Ferdinand Porsche (Por-SHA) is one of the most prolific automotive engineers of all time. He is credited with creating the first gasoline electric hybrid automobile, one of the earliest purely electric automobiles, the Volkswagen Beetle, and some of the most formidable racing cars of his time. As remarkable as all of that is, his crowning achievement, the one towering over all of the others is the creation of the Porsche sports cars.
Ferdinand Porsche was born in September of 1875, in Matters, Bohemia, in the then-Austro-Hungarian Empire. That area is today part of the Czech Republic. His father owned a mechanical shop in which young Ferdinand worked during the day, while attending the Imperial Technical School at night.
His first job outside the family was with the Béla Egger Electrical Company in Vienna when he turned 18. The closest he came to a formal higher education in engineering came from “auditing” classes at a Viennese university. We said “audit” because the fact of the matter is he’d sneak into classes and pick up whatever he could—OK?
Porsche stayed with Béla Egger until he was 23 years old. During this period, he developed the electric hub motor, which he took full advantage of at his next job. Working for the coach manufacturers Jakob Lohner & Company in 1898, Porsche developed the “System Lohner-Porsche”, a battery powered electrical carriage with two electric motors fitted within the front wheel hubs.
Three years later, he replaced the primary battery pack with an internal combustion engine. The engine drove a generator, which supplied electricity to the motors (a smaller battery pack was also fitted to ensure reliability). This was the first series production hybrid automobile, beating the Honda Insight and Toyota Prius to market by some 98 years.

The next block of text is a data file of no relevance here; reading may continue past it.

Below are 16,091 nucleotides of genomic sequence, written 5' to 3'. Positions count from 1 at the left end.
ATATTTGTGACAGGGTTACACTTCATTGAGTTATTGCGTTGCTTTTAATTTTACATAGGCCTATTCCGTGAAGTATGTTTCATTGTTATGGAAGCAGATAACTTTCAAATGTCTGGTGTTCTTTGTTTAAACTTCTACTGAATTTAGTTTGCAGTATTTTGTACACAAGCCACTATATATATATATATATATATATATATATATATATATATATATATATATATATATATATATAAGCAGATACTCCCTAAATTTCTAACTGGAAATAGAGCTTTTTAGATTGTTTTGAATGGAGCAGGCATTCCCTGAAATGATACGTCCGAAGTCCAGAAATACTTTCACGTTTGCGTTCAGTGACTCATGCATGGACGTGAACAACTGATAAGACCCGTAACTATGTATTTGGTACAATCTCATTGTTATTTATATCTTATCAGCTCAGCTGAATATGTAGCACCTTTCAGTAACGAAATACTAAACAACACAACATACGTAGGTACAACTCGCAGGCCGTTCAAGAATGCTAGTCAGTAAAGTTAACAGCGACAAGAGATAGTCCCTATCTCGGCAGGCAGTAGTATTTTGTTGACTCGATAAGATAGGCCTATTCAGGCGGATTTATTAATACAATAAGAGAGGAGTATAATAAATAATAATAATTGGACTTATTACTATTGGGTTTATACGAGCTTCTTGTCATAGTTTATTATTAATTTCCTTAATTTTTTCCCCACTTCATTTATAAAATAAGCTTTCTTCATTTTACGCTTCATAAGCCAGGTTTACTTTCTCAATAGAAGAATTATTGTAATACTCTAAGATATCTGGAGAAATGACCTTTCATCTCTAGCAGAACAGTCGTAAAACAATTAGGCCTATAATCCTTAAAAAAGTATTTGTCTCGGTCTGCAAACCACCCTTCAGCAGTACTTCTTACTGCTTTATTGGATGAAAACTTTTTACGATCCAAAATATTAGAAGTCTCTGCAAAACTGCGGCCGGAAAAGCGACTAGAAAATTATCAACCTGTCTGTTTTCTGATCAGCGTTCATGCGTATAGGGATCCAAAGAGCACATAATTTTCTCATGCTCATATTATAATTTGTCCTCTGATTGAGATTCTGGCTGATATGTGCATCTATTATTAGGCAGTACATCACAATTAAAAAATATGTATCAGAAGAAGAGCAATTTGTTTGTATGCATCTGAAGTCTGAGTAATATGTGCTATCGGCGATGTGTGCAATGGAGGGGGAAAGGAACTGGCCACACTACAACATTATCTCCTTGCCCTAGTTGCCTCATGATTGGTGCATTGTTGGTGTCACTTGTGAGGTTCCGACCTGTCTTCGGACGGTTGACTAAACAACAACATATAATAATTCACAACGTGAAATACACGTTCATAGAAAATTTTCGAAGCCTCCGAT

After this success, Porsche was recruited to run the design department at Austro-Daimler in 1906. By 1916, he was managing director of the company. In 1917, the Vienna Institute of Technology acknowledged Porsche’s prowess by bestowing upon him an honorary doctorate degree. With that, he became known as Dr. Ing h.c Ferdinand Porsche (Doktor Ingenieur Honoris Causa).
Having designed racing cars since 1910, his 1922 racing car won 43 of the 53 races in which it was entered. One year later, Porsche left Austro-Daimler over disagreements about the future of automotive development.
From there, he went on to become technical director at Daimler Moteren Gesellschaft (DMG) in Stuttgart. The Technical University there awarded him another honorary doctorate and later bestowed the title of Professor upon him as well. In this post, Porsche developed the supercharged automobiles that ultimately developed into the highly regarded Mercedes-Benz SSK racing cars. During Porsche’s tenure with DMG, the company merged with Benz & Cie. to form Daimler-Benz, the parent company of Mercedes-Benz automobiles.
Pushing for a small, lightweight Mercedes-Benz model, Porsche got shut down by the Daimler-Benz management board. Frustrated, he left the company and moved to Austria to work for Steyr Automobile in 1929. However, the worldwide economic collapse that year took Steyr with it. For the first time, Porsche found himself unemployed. Two years later he founded his own company. This time, rather than working for any one manufacturer, Porsche elected to hire himself out as a consultant.